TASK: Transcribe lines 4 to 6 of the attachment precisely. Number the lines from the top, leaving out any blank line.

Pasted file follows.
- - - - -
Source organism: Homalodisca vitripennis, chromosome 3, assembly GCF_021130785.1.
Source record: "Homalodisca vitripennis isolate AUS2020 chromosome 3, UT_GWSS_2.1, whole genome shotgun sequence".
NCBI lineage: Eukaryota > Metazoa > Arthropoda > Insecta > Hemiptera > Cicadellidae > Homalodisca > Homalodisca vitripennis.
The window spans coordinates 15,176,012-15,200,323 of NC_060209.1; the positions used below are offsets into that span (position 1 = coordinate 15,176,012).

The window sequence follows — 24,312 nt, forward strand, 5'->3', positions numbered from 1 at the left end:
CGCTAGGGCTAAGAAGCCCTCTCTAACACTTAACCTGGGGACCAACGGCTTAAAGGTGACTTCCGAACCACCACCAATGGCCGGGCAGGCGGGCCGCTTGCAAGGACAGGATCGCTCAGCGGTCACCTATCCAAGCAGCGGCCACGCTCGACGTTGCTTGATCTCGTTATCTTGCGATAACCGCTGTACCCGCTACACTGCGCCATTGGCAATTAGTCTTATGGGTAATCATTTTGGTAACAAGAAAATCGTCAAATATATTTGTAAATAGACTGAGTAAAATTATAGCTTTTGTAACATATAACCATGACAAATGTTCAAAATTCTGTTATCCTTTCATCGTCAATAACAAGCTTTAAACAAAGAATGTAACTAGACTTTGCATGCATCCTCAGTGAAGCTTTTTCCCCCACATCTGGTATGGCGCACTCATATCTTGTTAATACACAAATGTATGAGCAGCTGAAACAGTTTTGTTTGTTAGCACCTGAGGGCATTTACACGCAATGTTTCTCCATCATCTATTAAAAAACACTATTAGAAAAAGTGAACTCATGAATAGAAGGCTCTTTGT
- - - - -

The window spans coordinates 15,176,012-15,200,323 of NC_060209.1; the positions used below are offsets into that span (position 1 = coordinate 15,176,012).

The window sequence follows — 24,312 nt, forward strand, 5'->3', positions numbered from 1 at the left end:
CGCTAGGGCTAAGAAGCCCTCTCTAACACTTAACCTGGGGACCAACGGCTTAAAGGTGACTTCCGAACCACCACCAATGGCCGGGCAGGCGGGCCGCTTGCAAGGACAGGATCGCTCAGCGGTCACCTATCCAAGCAGCGGCCACGCTCGACGTTGCTTGATCTCGTTATCTTGCGATAACCGCTGTACCCGCTACACTGCGCCATTGGCAATTAGTCTTATGGGTAATCATTTTGGTAACAAGAAAATCGTCAAATATATTTGTAAATAGACTGAGTAAAATTATAGCTTTTGTAACATATAACCATGACAAATGTTCAAAATTCTGTTATCCTTTCATCGTCAATAACAAGCTTTAAACAAAGAATGTAACTAGACTTTGCATGCATCCTCAGTGAAGCTTTTTCCCCCACATCTGGTATGGCGCACTCATATCTTGTTAATACACAAATGTATGAGCAGCTGAAACAGTTTTGTTTGTTAGCACCTGAGGGCATTTACACGCAATGTTTCTCCATCATCTATTAAAAAACACTATTAGAAAAAGTGAACTCATGAATAGAAGGCTCTTTGT